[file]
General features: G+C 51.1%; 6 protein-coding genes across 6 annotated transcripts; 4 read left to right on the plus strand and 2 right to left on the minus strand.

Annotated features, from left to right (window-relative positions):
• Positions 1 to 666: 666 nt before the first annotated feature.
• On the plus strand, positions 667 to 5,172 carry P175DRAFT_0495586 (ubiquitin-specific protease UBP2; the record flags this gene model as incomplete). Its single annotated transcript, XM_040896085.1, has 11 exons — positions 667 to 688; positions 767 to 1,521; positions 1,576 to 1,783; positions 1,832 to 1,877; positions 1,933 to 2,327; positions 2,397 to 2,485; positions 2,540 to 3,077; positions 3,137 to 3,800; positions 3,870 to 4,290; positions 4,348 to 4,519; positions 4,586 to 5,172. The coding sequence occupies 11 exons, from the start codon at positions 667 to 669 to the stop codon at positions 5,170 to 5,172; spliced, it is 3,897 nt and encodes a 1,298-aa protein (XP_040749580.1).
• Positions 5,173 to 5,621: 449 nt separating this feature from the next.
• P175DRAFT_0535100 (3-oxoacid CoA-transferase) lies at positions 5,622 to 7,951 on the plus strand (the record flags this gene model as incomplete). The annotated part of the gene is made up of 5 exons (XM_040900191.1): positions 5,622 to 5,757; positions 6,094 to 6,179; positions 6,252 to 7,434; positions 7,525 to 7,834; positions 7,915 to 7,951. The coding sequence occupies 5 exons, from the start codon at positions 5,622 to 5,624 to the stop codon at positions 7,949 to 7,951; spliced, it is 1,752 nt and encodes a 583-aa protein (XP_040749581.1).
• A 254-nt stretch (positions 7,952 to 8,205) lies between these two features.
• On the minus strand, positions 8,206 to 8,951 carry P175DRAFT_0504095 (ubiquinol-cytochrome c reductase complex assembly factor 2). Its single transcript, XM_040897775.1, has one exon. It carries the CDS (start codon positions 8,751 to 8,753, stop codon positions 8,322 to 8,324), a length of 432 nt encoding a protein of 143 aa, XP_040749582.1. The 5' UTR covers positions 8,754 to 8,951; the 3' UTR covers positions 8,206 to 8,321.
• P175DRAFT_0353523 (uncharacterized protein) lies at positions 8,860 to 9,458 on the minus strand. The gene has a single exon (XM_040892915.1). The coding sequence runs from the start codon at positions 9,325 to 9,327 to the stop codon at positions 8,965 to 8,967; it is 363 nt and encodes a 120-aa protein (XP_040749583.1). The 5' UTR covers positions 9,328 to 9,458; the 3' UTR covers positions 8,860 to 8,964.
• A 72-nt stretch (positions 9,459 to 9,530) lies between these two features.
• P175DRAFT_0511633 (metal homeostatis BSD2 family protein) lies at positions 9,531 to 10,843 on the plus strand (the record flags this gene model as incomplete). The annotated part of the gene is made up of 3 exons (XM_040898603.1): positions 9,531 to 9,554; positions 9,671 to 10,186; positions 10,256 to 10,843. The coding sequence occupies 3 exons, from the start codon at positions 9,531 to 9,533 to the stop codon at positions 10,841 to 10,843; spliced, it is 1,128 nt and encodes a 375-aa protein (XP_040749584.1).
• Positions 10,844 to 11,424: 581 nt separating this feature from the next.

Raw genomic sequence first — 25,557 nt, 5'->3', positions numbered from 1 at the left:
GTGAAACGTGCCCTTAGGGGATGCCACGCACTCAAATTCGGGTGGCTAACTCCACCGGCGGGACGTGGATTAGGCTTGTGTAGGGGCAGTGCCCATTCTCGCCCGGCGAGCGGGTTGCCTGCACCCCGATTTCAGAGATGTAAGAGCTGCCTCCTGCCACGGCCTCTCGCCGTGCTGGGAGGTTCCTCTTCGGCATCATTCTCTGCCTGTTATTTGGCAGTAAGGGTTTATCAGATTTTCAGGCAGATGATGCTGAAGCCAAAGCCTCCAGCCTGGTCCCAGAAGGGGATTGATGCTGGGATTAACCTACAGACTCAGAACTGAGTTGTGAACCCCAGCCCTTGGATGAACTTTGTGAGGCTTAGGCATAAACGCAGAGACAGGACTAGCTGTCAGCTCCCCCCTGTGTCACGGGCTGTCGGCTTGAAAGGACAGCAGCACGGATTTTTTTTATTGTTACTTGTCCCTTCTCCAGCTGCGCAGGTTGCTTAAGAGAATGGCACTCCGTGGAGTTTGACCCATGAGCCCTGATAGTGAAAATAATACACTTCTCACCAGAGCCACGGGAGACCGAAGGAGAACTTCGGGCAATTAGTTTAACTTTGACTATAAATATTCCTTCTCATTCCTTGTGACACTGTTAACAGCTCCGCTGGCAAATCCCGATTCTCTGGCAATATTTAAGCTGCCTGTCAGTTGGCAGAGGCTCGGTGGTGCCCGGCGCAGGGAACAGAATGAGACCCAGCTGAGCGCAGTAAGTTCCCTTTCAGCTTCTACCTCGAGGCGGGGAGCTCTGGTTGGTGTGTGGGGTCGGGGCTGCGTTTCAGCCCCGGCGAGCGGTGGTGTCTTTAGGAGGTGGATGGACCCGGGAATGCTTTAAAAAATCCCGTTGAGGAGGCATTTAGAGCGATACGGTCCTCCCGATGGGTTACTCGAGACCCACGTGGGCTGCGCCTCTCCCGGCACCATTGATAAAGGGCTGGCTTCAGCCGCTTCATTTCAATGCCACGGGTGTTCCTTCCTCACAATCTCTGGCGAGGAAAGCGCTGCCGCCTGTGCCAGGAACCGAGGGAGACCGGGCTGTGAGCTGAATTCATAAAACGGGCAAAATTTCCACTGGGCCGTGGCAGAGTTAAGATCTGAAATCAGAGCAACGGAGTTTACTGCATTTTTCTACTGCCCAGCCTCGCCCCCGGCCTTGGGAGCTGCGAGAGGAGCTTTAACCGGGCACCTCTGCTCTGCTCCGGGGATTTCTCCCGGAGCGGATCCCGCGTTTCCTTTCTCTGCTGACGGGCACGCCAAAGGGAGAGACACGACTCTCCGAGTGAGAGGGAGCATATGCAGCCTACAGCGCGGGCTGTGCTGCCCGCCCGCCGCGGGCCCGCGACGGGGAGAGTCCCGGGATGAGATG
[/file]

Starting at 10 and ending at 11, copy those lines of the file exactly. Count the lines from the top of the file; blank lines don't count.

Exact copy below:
• A 72-nt stretch (positions 9,459 to 9,530) lies between these two features.
• P175DRAFT_0511633 (metal homeostatis BSD2 family protein) lies at positions 9,531 to 10,843 on the plus strand (the record flags this gene model as incomplete). The annotated part of the gene is made up of 3 exons (XM_040898603.1): positions 9,531 to 9,554; positions 9,671 to 10,186; positions 10,256 to 10,843. The coding sequence occupies 3 exons, from the start codon at positions 9,531 to 9,533 to the stop codon at positions 10,841 to 10,843; spliced, it is 1,128 nt and encodes a 375-aa protein (XP_040749584.1).